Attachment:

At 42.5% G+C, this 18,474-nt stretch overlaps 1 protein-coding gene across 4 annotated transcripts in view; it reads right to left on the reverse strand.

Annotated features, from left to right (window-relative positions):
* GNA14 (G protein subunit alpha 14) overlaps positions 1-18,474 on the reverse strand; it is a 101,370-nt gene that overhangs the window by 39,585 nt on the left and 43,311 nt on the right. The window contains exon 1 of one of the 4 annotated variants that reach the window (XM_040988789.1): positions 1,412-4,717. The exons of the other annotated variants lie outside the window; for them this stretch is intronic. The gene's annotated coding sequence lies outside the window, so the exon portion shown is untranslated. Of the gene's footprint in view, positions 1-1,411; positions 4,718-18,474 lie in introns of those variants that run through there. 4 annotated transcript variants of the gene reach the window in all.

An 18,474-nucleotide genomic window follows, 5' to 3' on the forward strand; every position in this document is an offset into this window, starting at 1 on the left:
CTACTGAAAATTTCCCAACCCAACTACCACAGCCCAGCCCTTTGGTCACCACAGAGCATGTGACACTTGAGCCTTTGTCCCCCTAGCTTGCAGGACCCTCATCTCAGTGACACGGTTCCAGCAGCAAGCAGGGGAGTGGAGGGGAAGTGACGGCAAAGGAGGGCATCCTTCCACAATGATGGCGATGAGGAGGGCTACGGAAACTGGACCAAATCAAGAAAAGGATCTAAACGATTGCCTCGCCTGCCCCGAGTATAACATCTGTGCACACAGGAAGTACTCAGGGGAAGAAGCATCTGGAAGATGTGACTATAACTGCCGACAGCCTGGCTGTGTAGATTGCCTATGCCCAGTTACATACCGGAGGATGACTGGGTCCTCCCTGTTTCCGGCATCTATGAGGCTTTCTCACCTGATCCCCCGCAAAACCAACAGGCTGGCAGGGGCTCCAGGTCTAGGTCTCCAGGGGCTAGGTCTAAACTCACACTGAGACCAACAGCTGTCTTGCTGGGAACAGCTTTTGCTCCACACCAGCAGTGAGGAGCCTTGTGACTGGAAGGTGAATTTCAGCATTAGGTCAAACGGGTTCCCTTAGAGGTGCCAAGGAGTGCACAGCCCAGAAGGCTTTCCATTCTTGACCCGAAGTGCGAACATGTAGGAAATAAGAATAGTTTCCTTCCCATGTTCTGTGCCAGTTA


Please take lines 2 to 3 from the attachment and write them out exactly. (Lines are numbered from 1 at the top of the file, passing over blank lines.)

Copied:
Annotated features, from left to right (window-relative positions):
* GNA14 (G protein subunit alpha 14) overlaps positions 1-18,474 on the reverse strand; it is a 101,370-nt gene that overhangs the window by 39,585 nt on the left and 43,311 nt on the right. The window contains exon 1 of one of the 4 annotated variants that reach the window (XM_040988789.1): positions 1,412-4,717. The exons of the other annotated variants lie outside the window; for them this stretch is intronic. The gene's annotated coding sequence lies outside the window, so the exon portion shown is untranslated. Of the gene's footprint in view, positions 1-1,411; positions 4,718-18,474 lie in introns of those variants that run through there. 4 annotated transcript variants of the gene reach the window in all.